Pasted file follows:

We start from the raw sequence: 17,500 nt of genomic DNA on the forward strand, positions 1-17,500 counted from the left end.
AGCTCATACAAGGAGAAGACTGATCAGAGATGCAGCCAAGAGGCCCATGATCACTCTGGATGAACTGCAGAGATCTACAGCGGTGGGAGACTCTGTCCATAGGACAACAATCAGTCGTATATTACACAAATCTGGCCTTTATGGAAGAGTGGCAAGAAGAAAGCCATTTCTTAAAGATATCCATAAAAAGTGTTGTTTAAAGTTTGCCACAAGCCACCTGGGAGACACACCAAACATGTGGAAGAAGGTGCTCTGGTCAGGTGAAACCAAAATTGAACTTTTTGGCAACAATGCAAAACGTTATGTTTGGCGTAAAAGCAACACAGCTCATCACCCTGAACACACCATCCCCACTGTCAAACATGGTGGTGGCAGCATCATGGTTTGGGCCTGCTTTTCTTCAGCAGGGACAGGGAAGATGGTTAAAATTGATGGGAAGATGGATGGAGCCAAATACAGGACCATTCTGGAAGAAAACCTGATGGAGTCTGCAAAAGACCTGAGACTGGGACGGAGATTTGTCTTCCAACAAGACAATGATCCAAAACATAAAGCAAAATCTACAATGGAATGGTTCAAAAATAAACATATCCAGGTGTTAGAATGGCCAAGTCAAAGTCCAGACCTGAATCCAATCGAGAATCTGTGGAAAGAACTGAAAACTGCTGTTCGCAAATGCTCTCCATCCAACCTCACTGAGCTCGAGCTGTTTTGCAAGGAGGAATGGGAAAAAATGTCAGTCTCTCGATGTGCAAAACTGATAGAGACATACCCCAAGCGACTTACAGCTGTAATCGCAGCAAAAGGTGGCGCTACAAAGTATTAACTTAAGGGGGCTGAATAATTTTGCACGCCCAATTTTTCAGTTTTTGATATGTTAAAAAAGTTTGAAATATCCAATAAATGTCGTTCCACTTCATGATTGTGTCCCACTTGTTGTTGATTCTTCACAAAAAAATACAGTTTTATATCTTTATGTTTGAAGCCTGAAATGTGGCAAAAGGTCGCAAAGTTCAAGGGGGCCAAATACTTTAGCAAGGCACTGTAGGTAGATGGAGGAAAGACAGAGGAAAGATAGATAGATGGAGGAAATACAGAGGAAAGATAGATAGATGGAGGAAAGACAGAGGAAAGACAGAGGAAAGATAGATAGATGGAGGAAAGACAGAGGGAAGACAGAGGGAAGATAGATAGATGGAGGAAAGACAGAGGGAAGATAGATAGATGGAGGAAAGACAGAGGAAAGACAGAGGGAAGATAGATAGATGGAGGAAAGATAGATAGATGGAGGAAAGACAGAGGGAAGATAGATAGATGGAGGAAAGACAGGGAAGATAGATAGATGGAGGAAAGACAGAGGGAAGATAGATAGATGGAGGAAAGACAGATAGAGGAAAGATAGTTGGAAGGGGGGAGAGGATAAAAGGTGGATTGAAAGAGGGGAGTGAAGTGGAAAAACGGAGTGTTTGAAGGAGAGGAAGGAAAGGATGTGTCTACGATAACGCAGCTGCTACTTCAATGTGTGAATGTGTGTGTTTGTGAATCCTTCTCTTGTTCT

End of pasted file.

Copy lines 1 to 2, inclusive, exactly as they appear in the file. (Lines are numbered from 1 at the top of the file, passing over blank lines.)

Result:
We start from the raw sequence: 17,500 nt of genomic DNA on the forward strand, positions 1-17,500 counted from the left end.
AGCTCATACAAGGAGAAGACTGATCAGAGATGCAGCCAAGAGGCCCATGATCACTCTGGATGAACTGCAGAGATCTACAGCGGTGGGAGACTCTGTCCATAGGACAACAATCAGTCGTATATTACACAAATCTGGCCTTTATGGAAGAGTGGCAAGAAGAAAGCCATTTCTTAAAGATATCCATAAAAAGTGTTGTTTAAAGTTTGCCACAAGCCACCTGGGAGACACACCAAACATGTGGAAGAAGGTGCTCTGGTCAGGTGAAACCAAAATTGAACTTTTTGGCAACAATGCAAAACGTTATGTTTGGCGTAAAAGCAACACAGCTCATCACCCTGAACACACCATCCCCACTGTCAAACATGGTGGTGGCAGCATCATGGTTTGGGCCTGCTTTTCTTCAGCAGGGACAGGGAAGATGGTTAAAATTGATGGGAAGATGGATGGAGCCAAATACAGGACCATTCTGGAAGAAAACCTGATGGAGTCTGCAAAAGACCTGAGACTGGGACGGAGATTTGTCTTCCAACAAGACAATGATCCAAAACATAAAGCAAAATCTACAATGGAATGGTTCAAAAATAAACATATCCAGGTGTTAGAATGGCCAAGTCAAAGTCCAGACCTGAATCCAATCGAGAATCTGTGGAAAGAACTGAAAACTGCTGTTCGCAAATGCTCTCCATCCAACCTCACTGAGCTCGAGCTGTTTTGCAAGGAGGAATGGGAAAAAATGTCAGTCTCTCGATGTGCAAAACTGATAGAGACATACCCCAAGCGACTTACAGCTGTAATCGCAGCAAAAGGTGGCGCTACAAAGTATTAACTTAAGGGGGCTGAATAATTTTGCACGCCCAATTTTTCAGTTTTTGATATGTTAAAAAAGTTTGAAATATCCAATAAATGTCGTTCCACTTCATGATTGTGTCCCACTTGTTGTTGATTCTTCACAAAAAAATACAGTTTTATATCTTTATGTTTGAAGCCTGAAATGTGGCAAAAGGTCGCAAAGTTCAAGGGGGCCAAATACTTTAGCAAGGCACTGTAGGTAGATGGAGGAAAGACAGAGGAAAGATAGATAGATGGAGGAAATACAGAGGAAAGATAGATAGATGGAGGAAAGACAGAGGAAAGACAGAGGAAAGATAGATAGATGGAGGAAAGACAGAGGGAAGACAGAGGGAAGATAGATAGATGGAGGAAAGACAGAGGGAAGATAGATAGATGGAGGAAAGACAGAGGAAAGACAGAGGGAAGATAGATAGATGGAGGAAAGATAGATAGATGGAGGAAAGACAGAGGGAAGATAGATAGATGGAGGAAAGACAGGGAAGATAGATAGATGGAGGAAAGACAGAGGGAAGATAGATAGATGGAGGAAAGACAGATAGAGGAAAGATAGTTGGAAGGGGGGAGAGGATAAAAGGTGGATTGAAAGAGGGGAGTGAAGTGGAAAAACGGAGTGTTTGAAGGAGAGGAAGGAAAGGATGTGTCTACGATAACGCAGCTGCTACTTCAATGTGTGAATGTGTGTGTTTGTGAATCCTTCTCTTGTTCT